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Java Layouts
Volume Number:12
Issue Number:10
Column Tag:Getting Started

Java Layouts and Panels

By Dave Mark

Note: Source code files accompanying article are located on MacTech CD-ROM or source code disks.

Last month, we explored Peter Lewis’ CWBlink rewrite, which introduced a host of new Java concepts. This month, we’ll start exploring those concepts, starting off with Java Layouts and Panels.

Layouts

In our first few applets, when we wanted to add elements to our main applet frame, we simply added each element directly to the frame, trusting the default applet setup to place things in the applet window in a way that makes sense. This is fine if all you want to do is slap together an interface and you don’t particularly care how it looks.

Being Mac programmers, though, we are all used to a certain way of laying out an interface. You use ResEdit, or Resorcerer, or even a direct toolbox call, and specify the exact pixel location for each interface element. Unfortunately, the Windows and Unix worlds look very different from the Mac world. While all Macs feature square pixels, and a window looks the same no matter what Mac it’s displayed on, Windows and Unix boxes don’t share this consistency.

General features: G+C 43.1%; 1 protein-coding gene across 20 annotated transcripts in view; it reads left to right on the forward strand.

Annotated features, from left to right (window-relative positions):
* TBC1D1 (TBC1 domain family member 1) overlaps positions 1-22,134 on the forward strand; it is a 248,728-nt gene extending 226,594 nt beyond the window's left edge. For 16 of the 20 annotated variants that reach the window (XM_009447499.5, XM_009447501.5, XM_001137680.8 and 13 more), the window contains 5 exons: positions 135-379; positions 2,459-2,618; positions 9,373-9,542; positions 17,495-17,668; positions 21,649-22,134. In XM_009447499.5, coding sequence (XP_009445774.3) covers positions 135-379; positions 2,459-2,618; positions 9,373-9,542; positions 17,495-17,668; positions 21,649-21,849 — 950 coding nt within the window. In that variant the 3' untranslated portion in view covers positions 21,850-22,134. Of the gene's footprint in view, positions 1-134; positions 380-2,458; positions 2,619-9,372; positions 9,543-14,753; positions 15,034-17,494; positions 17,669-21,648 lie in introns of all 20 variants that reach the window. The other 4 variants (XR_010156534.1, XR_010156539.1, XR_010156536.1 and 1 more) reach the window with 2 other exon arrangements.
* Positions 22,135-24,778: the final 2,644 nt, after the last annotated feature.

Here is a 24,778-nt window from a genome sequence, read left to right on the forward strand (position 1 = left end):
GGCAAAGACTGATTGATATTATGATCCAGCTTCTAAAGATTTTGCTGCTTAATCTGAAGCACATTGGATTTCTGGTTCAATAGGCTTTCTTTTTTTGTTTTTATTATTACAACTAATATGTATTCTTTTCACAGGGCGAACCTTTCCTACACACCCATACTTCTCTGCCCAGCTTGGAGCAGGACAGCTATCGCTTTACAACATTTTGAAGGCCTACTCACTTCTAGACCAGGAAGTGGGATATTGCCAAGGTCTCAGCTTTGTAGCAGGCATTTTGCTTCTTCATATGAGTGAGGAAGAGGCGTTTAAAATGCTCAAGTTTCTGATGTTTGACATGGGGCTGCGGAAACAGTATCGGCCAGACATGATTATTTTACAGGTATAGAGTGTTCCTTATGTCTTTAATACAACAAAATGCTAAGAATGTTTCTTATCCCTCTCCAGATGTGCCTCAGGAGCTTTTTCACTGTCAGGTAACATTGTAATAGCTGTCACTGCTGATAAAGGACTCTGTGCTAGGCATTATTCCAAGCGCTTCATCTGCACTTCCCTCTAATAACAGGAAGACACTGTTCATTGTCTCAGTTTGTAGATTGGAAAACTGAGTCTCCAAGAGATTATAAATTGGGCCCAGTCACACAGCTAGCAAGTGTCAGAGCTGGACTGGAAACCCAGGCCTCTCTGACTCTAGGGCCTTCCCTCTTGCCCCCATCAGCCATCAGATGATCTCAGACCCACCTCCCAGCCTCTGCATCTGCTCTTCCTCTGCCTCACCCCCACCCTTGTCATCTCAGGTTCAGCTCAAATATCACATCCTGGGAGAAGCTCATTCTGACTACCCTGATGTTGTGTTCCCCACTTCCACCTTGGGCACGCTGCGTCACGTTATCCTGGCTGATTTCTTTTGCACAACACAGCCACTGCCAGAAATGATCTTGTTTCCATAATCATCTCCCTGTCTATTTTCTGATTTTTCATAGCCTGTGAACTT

Since Java is a cross-platform language, Sun needed to come up with a way to represent the interface elements so they would look decent, no matter what machine they appeared on. The solution was a series of layout classes. You use the setLayout() call to attach a layout to a container. The elements in the container are added to the layout depending on the nature of each layout class. This series of example applets should make the value of layouts clear.

Example One: NoLayout.µ

Create a new Java applet project called noLayout.µ. Create a new source file named noLayout.java and add it to the project:

import java.awt.*;

public class noLayout extends java.applet.Applet
{
 public noLayout()
 {
 add( new Label( “Enter your name:” ) );
 add( new TextField( “<Your name here>”, 30 ) );
 add( new Button( “Eeny” ) );
 add( new Button( “Meeny” ) );
 add( new Button( “Miney-Moe” ) );
 }
}

Next, create a second source file called noLayout.html and add it to the project:

<title>No Layout</title>
<hr>
<applet 
 codebase=”noLayout ƒ” 
 code=”noLayout.class” 
 width=530 height=100>
</applet>
<hr>
<a href=”noLayout.java”>The source.</a>